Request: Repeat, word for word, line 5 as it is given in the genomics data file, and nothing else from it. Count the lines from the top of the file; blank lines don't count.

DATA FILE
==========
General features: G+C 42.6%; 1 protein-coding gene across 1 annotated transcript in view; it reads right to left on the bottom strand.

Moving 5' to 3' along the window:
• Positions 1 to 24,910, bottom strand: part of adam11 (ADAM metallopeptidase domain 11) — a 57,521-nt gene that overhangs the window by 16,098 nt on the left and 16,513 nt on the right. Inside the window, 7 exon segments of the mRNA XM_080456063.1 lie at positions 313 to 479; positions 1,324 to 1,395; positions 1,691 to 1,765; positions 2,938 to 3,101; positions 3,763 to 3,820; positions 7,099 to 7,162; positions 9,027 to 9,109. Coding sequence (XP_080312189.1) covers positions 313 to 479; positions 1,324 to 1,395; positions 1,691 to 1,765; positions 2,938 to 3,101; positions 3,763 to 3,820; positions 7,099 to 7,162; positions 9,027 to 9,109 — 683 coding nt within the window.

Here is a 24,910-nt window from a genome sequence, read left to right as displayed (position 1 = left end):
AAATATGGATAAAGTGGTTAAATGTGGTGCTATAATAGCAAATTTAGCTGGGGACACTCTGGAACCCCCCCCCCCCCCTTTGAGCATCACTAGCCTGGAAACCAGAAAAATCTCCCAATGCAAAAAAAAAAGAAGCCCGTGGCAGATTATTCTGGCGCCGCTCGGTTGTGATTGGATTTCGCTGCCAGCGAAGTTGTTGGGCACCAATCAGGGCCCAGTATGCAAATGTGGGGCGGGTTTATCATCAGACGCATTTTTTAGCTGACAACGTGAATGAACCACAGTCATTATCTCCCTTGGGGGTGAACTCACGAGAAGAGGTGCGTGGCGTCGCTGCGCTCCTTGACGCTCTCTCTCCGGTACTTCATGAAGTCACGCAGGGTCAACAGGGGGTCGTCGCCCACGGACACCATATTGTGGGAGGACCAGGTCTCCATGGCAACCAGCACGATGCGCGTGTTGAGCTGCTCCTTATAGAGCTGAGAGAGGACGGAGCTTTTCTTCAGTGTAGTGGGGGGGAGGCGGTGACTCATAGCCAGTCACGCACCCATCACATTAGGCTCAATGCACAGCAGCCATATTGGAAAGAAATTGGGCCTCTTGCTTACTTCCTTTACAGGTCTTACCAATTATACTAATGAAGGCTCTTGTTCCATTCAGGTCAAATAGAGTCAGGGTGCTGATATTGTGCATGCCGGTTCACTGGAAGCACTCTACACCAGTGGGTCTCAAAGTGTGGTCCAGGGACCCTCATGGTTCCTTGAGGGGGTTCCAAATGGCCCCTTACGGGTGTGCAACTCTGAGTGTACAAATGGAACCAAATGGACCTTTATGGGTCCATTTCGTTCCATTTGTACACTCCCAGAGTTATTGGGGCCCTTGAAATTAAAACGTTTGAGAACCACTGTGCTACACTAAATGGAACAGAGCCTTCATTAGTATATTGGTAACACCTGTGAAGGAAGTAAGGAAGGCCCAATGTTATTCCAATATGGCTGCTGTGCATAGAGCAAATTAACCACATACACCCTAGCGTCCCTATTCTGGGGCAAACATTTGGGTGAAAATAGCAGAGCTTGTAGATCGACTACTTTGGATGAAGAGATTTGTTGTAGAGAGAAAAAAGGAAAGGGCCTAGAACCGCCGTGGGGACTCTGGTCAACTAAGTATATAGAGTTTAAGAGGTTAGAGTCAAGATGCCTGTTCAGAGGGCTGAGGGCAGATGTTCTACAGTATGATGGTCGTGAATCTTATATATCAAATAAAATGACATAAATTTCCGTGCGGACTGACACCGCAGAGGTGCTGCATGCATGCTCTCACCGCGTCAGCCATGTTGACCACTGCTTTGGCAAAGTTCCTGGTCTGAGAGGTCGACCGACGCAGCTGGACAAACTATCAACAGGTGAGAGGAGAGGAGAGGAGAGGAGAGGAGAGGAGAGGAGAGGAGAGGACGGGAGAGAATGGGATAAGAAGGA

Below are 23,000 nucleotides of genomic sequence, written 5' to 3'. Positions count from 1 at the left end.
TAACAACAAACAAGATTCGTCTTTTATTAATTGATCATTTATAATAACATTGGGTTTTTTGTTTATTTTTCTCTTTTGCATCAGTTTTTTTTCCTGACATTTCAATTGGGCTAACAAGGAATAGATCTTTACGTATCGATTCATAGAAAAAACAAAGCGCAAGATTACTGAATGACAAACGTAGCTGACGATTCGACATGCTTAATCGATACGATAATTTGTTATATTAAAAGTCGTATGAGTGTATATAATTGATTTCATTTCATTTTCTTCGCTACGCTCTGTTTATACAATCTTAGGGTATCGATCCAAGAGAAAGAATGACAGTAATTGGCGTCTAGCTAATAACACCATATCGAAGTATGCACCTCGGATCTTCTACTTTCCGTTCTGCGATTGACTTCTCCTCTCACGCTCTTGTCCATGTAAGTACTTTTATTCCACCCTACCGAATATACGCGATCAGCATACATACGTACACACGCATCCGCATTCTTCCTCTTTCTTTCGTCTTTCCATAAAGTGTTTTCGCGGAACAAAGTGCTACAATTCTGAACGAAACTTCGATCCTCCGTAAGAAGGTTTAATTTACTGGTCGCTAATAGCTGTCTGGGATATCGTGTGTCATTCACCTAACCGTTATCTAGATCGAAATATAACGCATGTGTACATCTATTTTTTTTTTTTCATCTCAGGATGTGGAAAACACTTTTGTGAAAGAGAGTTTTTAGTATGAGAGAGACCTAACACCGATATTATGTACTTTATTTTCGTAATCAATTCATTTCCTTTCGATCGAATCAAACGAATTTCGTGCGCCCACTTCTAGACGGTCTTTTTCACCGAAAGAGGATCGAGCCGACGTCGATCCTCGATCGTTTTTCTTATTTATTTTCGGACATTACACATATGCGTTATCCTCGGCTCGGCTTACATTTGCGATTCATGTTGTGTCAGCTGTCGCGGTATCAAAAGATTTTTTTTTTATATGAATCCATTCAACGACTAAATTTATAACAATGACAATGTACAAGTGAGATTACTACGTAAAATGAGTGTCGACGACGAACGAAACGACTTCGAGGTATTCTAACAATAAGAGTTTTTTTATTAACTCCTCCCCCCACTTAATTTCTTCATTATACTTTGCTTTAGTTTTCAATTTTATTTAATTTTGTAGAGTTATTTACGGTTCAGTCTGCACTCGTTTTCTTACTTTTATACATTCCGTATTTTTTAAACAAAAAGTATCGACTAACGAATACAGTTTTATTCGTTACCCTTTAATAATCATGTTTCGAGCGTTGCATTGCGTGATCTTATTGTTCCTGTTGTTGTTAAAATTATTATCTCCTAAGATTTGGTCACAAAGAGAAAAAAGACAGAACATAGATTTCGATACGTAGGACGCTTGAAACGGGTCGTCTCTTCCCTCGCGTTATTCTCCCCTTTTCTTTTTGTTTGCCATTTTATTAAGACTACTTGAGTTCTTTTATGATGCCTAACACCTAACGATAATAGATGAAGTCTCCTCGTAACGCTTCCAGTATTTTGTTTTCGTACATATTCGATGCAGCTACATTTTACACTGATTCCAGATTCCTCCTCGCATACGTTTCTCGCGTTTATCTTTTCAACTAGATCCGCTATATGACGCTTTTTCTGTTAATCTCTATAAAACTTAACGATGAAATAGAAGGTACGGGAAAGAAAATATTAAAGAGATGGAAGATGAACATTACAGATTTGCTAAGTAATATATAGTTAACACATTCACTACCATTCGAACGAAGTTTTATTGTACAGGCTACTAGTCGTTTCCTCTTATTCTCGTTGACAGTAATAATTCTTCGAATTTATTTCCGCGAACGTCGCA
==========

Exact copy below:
AAATATGGATAAAGTGGTTAAATGTGGTGCTATAATAGCAAATTTAGCTGGGGACACTCTGGAACCCCCCCCCCCCCCTTTGAGCATCACTAGCCTGGAAACCAGAAAAATCTCCCAATGCAAAAAAAAAAGAAGCCCGTGGCAGATTATTCTGGCGCCGCTCGGTTGTGATTGGATTTCGCTGCCAGCGAAGTTGTTGGGCACCAATCAGGGCCCAGTATGCAAATGTGGGGCGGGTTTATCATCAGACGCATTTTTTAGCTGACAACGTGAATGAACCACAGTCATTATCTCCCTTGGGGGTGAACTCACGAGAAGAGGTGCGTGGCGTCGCTGCGCTCCTTGACGCTCTCTCTCCGGTACTTCATGAAGTCACGCAGGGTCAACAGGGGGTCGTCGCCCACGGACACCATATTGTGGGAGGACCAGGTCTCCATGGCAACCAGCACGATGCGCGTGTTGAGCTGCTCCTTATAGAGCTGAGAGAGGACGGAGCTTTTCTTCAGTGTAGTGGGGGGGAGGCGGTGACTCATAGCCAGTCACGCACCCATCACATTAGGCTCAATGCACAGCAGCCATATTGGAAAGAAATTGGGCCTCTTGCTTACTTCCTTTACAGGTCTTACCAATTATACTAATGAAGGCTCTTGTTCCATTCAGGTCAAATAGAGTCAGGGTGCTGATATTGTGCATGCCGGTTCACTGGAAGCACTCTACACCAGTGGGTCTCAAAGTGTGGTCCAGGGACCCTCATGGTTCCTTGAGGGGGTTCCAAATGGCCCCTTACGGGTGTGCAACTCTGAGTGTACAAATGGAACCAAATGGACCTTTATGGGTCCATTTCGTTCCATTTGTACACTCCCAGAGTTATTGGGGCCCTTGAAATTAAAACGTTTGAGAACCACTGTGCTACACTAAATGGAACAGAGCCTTCATTAGTATATTGGTAACACCTGTGAAGGAAGTAAGGAAGGCCCAATGTTATTCCAATATGGCTGCTGTGCATAGAGCAAATTAACCACATACACCCTAGCGTCCCTATTCTGGGGCAAACATTTGGGTGAAAATAGCAGAGCTTGTAGATCGACTACTTTGGATGAAGAGATTTGTTGTAGAGAGAAAAAAGGAAAGGGCCTAGAACCGCCGTGGGGACTCTGGTCAACTAAGTATATAGAGTTTAAGAGGTTAGAGTCAAGATGCCTGTTCAGAGGGCTGAGGGCAGATGTTCTACAGTATGATGGTCGTGAATCTTATATATCAAATAAAATGACATAAATTTCCGTGCGGACTGACACCGCAGAGGTGCTGCATGCATGCTCTCACCGCGTCAGCCATGTTGACCACTGCTTTGGCAAAGTTCCTGGTCTGAGAGGTCGACCGACGCAGCTGGACAAACTATCAACAGGTGAGAGGAGAGGAGAGGAGAGGAGAGGAGAGGAGAGGAGAGGAGAGGACGGGAGAGAATGGGATAAGAAGGA